Sylvia Flores, Espresa //

I love that, that’s ethos and soul! Nancy, did you have any thoughts on that?

Nancy Vitale, Partners for Wellbeing //

Just going back to your central question around what trends are we seeing, I think an ongoing listening strategy and platform in and of itself is a form of recognition of listening, of acknowledging, of responding to employee needs. We’re seeing this trend towards greater frequency in asking and that in and of itself is this form of recognition. We’ve seen this in the Josh Bersin Academy research that we’ve done. And it’s been a consistent theme, whether we’re talking diversity, equity, and inclusion, employee experience, or organization health. It keeps coming up as one of those practices that are central to recognizing people validating that you care for your team by listening. Now, it’s not just listening and then throwing those results in a drawer, you have to acknowledge, share transparently, and actually do something with them.

But it’s an important practice that we’re seeing come to life as it relates to recognition. I think just to add on to where Alex started the conversation, and that gets to experiences as a creative way for organizations to reward employees beyond money. Certainly, we’ve seen this as we think about holistic wellbeing and the research has also shown that you get a more significant boost in wellbeing when you spend money on experiences than when you just reward pure cash or dollars, and it does create those memorable moments. I know it’s been more challenging in COVID times, because travel, weekend getaways, hotel stays are some of the more obvious ones. But even in COVID times, a couple of you mentioned cooking, so home delivery of food, or in-home massage therapy, these types of experiences that carry forward.

Watch/Read: Leadership Forum for Global Employee Reimbursements (LSAs)

My last comment around the sabbatical one, because a couple of folks have mentioned that. We did this with my last employer. After six years, we did six weeks, so a little bit similar to what Andrew was articulating. But it gets to the tradition that Susan was also mentioning because we had this ritual. Again, this is more difficult in COVID times, but when the employee came back from their sabbatical, the team actually celebrated and decorated in the theme of how that person spent their sabbatical to welcome them back in. It was this solidification of the memory that created that boost. I think now technology is coming along. We can do these kinds of things in a virtual way as well, but how you welcome people back to celebrate the sabbatical experience, can also be a form of recognition.

Sylvia Flores, Espresa //

That is so fun. That’s just really exciting.

Alex Shubat, Espresa //

I just get excited to hear that, what you mentioned about, the day off or the sabbatical or whatever it is, just to mention, we see that as a big trend because for example, Espresa, we don’t charge for experiences or gift cards or rewards that go through the platform. As a result, we’re not trying to sell the products through the system or trying to incentivize companies to use only certain products and try to generate revenue. For example, as a reward or recognition, we don’t care if it’s an experience, a day off, or a $1,000 sweater that goes through the system because we don’t make money on it.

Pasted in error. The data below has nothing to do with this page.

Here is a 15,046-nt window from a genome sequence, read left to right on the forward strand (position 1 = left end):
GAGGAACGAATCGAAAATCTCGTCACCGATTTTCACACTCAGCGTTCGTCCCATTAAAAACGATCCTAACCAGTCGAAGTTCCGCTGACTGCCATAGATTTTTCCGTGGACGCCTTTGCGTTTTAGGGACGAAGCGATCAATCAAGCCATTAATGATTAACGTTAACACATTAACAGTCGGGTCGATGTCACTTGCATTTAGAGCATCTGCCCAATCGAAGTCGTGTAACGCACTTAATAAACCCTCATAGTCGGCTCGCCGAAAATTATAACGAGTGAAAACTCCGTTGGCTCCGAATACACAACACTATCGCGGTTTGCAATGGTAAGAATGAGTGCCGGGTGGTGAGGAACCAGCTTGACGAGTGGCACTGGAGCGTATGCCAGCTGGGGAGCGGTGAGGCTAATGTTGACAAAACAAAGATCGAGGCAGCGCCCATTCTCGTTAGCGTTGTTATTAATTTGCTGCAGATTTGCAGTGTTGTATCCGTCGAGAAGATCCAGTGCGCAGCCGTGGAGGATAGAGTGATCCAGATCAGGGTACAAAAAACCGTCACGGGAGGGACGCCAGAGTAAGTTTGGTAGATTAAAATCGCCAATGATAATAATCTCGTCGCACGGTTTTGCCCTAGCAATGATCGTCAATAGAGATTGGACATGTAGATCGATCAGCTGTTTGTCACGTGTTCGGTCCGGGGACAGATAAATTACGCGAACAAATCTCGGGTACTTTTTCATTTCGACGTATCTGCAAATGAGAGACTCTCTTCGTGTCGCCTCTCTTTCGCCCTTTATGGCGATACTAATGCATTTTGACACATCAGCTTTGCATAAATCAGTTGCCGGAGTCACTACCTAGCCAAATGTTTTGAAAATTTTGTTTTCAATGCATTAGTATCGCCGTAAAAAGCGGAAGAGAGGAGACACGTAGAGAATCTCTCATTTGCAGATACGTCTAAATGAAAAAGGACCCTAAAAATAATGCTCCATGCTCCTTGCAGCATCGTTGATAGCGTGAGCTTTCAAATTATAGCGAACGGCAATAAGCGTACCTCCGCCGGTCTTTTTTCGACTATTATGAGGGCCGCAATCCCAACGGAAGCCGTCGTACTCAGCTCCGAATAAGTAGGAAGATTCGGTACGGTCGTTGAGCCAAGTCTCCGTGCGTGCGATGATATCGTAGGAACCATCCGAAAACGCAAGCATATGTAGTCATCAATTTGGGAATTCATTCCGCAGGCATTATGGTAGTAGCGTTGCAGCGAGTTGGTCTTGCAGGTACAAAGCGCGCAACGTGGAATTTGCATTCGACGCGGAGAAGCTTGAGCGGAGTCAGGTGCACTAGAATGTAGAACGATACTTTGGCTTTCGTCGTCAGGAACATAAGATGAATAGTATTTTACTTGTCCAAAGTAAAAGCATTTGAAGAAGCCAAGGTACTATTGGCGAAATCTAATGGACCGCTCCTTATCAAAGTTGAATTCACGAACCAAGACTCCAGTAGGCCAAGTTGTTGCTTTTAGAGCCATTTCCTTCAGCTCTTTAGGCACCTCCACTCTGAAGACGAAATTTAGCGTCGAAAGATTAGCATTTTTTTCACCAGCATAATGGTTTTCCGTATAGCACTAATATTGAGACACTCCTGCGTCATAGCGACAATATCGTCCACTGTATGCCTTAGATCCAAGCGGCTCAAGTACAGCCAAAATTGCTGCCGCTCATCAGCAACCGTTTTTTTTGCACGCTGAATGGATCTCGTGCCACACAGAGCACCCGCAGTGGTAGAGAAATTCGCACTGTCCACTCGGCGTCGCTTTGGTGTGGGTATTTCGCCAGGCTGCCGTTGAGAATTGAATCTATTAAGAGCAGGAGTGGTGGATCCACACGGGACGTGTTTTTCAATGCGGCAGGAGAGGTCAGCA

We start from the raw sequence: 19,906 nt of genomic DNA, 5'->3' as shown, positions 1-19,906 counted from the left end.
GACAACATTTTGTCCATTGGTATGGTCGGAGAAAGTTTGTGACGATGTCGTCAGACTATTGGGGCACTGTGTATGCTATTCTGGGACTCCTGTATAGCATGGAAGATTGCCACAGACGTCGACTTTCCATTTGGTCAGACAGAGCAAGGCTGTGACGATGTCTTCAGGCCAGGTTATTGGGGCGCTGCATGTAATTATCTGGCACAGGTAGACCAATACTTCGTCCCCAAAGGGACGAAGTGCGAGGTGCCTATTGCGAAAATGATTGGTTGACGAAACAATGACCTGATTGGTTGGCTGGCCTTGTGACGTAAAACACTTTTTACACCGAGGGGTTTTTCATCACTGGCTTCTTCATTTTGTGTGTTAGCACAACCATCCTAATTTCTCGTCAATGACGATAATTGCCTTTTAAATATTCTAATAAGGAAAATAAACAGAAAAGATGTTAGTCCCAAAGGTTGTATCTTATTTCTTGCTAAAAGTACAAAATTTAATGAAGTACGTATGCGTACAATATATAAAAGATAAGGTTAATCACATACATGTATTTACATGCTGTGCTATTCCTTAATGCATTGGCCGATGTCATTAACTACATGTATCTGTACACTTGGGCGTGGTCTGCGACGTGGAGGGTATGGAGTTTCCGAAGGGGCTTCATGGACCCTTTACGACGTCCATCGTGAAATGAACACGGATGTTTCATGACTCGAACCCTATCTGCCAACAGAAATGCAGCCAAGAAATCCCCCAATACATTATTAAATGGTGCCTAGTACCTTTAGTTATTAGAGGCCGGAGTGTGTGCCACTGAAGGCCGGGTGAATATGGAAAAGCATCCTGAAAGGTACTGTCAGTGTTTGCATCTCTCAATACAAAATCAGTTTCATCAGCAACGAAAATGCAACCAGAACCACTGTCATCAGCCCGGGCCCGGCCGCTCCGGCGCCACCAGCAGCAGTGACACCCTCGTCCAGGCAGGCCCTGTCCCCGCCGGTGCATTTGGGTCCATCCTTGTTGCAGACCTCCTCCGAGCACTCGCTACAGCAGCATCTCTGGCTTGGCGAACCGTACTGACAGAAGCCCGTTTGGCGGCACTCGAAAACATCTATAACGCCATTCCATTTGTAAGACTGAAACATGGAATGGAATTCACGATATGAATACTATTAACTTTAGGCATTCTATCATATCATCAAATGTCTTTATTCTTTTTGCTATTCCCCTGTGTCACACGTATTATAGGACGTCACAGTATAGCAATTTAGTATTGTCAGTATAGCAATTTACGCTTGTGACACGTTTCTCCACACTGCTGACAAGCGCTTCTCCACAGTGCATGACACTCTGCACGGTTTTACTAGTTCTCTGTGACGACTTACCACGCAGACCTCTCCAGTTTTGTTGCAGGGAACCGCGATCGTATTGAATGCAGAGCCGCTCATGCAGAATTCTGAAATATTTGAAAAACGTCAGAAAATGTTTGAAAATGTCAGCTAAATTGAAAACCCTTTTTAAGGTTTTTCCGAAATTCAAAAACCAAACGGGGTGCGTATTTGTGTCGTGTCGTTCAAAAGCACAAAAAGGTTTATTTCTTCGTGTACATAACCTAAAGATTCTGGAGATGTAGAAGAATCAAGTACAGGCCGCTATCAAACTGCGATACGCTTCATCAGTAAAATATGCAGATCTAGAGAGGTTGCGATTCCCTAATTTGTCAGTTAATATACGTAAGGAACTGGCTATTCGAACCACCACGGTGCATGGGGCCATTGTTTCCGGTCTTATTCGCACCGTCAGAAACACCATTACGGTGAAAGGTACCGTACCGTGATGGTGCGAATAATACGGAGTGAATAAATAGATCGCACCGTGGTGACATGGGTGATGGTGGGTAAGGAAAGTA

We’re agnostic. So, the reward could be badges. It could be days off, it could be, you know, a parking spot or cutting the line in the cafeteria, right. Some cafeterias have huge lines and then this person shows up with a little card and they go to the first spot, right? It’s zero money to the company, but it’s a great way to recognize somebody and, and we love it. It goes directly through the system.

Sylvia Flores, Espresa //

Next question! When it comes to executive leadership and business outcomes, what challenges and I think this is a big one. What challenges do you face in pitching a recognition program to the executive team? Do you have advice on getting a budget to support it? Susan, do you have any thoughts on that?

Susan Lovegren, Advisor and Board Member //

I had to ask for budgets and I’ve had to try and influence executives in my career. I think there’s a couple of different things you can do. First of all, data, super important. Helping people really understand what are the choices and options? What do things actually cost? What are the benefits? Looking at your listening strategy, what is it that your employees are voicing that’s important to them? I think sometimes there’s a lot of confusion about what things actually cost, and what things are actually valued. I always talk about this idea of perceived value when it comes to figuring out what is the best reward and recognition program or benefits program.

There are some things that are super expensive and the perceived value is very low. The perceived value of something like flexibility remains very, very high from an employee perspective. That’s remained consistent. If you look at any of the Mercer data, if you look at any of the studies out there, flexibility remains key, and it doesn’t really cost you anything. If you think about things that are going to maybe cost something – a 401k match has a real cost attached to it.